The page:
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The vaccine debate has a real cost

Posted Mar 31 2009 11:39pm

Of course, this isn’t news. But usually the cost is characterized in the danger to public health.

What about the cost to people with autism? Here’s a blog post from the Simons Foundation. (as an aside—there is a real autism organization). They are quoting Cathy Lord and Paul Shattuck.

Given the diversity of the panel’s members, the strategic plan was, unsurprisingly enough, hotly debated, and continues to be scrutinized.

Most of the debate centers around the plan’s emphasis on environmental risk factors. Lord says this came at the cost of research on more worthwhile topics, such as how to expand treatment services to low-income families — a project for which she was hoping to be funded.

“It’s gone, just gone. I was pretty astonished to see that that had disappeared,” she says.

The report also doesn’t emphasize studying autism’s course beyond childhood, notes Shattuck. “The amount of money that goes into understanding services and aging and supporting people in their daily lives seems disproportionately small,” he says.

One of the problems with the vaccines-cause-autism groups is that they really don’t advocate for people with autism. They have abandoned entirely people of low income and minorities (except where they can be used for political gain).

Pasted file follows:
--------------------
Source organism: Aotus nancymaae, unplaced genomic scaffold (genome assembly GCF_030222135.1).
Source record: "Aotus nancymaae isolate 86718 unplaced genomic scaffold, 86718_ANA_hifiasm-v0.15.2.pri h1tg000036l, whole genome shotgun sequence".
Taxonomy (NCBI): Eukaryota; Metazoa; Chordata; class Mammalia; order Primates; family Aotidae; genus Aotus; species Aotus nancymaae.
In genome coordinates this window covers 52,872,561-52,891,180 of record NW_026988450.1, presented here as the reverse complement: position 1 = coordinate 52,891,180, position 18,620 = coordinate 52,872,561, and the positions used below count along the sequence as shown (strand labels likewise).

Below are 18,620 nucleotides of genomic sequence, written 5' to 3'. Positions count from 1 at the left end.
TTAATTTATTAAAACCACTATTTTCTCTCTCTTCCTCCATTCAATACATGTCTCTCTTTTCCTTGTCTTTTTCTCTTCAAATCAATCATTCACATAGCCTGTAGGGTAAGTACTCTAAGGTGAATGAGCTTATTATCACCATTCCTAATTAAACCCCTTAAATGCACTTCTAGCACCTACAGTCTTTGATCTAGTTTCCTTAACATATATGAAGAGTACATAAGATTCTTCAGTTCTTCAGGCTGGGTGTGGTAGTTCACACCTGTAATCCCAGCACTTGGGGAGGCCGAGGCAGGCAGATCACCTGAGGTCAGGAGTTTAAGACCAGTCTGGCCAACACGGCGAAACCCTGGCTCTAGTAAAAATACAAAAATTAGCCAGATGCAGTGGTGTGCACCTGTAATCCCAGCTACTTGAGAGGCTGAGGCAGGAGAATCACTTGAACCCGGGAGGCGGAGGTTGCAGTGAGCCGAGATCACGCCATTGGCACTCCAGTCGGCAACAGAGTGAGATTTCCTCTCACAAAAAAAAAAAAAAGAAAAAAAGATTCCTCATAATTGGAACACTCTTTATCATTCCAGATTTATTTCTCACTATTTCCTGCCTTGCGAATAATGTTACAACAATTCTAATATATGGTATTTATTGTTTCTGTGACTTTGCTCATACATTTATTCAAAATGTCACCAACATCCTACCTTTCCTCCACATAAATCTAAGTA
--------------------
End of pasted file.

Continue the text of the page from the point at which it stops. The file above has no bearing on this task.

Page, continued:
It isn’t just that groups like SafeMinds, Generation Rescue and the rest can’t be bothered to spend the time worrying about minorities or adults. It’s the fact that the data those groups use to support the “epidemic” makes ZERO sense when you consider minorities.

Consider this: the “rate” of autism is 0.3 per 1,000 for Hispanics in Wisconsin, but 10.6 for Whites in New Jersey.

Why isn’t Generation Rescue calling for an investigating the Hispanics of Wisconsin? Shouldn’t they want to know what is “protecting” that subgroup from autism?

They don’t care, they don’t want to bring attention to the Hispanics in Wisconsin (or the under represented minorities across the nation), because it blows a big hole in the “epidemic”. Obviously we still aren’t counting all the people with autism in our prevalence estimates. How can we rely on the historical data that shows an “epidemic” if we aren’t doing a good job even now?

We’ve covered this many times in the past. It is one thing when the damage caused is more abstract. But when it become very real, when minorities are being left out in the cold, it is an outrage.

Hours and hours were spent in the IACC meetings wordsmithing the vaccine language. To groups like SafeMinds and people like Lyn Redwood, the Strategic Plan was a political document. It was a statement by the government, and it was critical to get as much “admission” of autism being caused by vaccines as was possible. So what if another generation of minorities gets mislabeled with Intellectual Disability or some other Special Education category when SafeMinds was able to get the IACC to admit that many parents think vaccines cause autism?

This is what happens when psuedo “Vaccine-injury” advocates pretend to be Autism advocates and take seats at the table. Lyn Redwood put her own interests and those of her organizations ahead of the well being of people with autism.

That’s just plain wrong.

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